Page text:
We’ve heard that In This Corner of the World used Kickstarter as a barometer to gauge interest in the project attract more funding. Is that a viable way to gauge the potential for a project’s success?
We have another way. We have the data and we know our audience and know what they enjoy. We engage with our audience online and ask them to be participants in this process [making an anime], and so that’s another way for us to get signals and to be able to say with confidence this is a project we think our fans will really enjoy watching.
It seems that a lot of studios are producing a lot more anime films for theatrical releases. Will Crunchyroll be carrying more theatrical releases?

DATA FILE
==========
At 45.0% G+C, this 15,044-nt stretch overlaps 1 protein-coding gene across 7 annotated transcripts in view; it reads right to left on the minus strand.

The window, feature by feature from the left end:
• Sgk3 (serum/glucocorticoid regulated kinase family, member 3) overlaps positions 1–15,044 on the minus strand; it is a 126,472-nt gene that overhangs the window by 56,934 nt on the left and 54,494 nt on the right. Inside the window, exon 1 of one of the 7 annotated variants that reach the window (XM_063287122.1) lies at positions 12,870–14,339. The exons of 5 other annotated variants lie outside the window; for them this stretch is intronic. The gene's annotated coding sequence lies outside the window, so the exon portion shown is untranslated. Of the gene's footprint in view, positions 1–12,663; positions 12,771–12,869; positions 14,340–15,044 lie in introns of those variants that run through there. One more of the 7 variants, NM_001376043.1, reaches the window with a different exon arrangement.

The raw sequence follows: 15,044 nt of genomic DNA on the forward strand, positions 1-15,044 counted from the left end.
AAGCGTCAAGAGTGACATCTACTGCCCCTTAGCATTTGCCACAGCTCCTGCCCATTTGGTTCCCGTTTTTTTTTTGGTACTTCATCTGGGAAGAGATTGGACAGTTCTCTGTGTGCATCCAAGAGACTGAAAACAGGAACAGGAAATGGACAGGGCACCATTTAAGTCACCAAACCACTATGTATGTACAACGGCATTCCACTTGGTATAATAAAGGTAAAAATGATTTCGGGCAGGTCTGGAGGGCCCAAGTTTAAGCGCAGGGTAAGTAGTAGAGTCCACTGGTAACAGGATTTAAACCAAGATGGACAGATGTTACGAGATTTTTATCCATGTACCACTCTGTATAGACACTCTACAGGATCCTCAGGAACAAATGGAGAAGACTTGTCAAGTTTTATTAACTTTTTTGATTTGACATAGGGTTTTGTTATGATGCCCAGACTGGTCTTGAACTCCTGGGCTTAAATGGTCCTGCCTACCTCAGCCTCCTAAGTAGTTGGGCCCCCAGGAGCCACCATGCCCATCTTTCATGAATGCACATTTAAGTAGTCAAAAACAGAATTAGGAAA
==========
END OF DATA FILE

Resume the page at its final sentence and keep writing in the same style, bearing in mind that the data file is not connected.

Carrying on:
I think it comes down to what the fans want and if this is something that they are really excited by then so are we. We started physical distribution of film with Crunchyroll Movie Night. Every quarter we go out to about 300+ screens and for one or two nights we screen a movie. The reception of that has been phenomenal. I think fans want not only to have that film experience, but to have the film experience with other fans.
We know you have a financial arrangement with many of the creators and publishers for the anime that you license because the industry is rather hard on artists. What inspired that decision?
Half of what we make goes to creators. Broadly speaking, the companies are financing the project, the companies are taking the risk, and as a production committee, they then share all that money back with those involved with making the content. Direct subscription dollars, advertising dollars, merchandise sales, a big part of every piece of that will be going back directly to the creators of the content.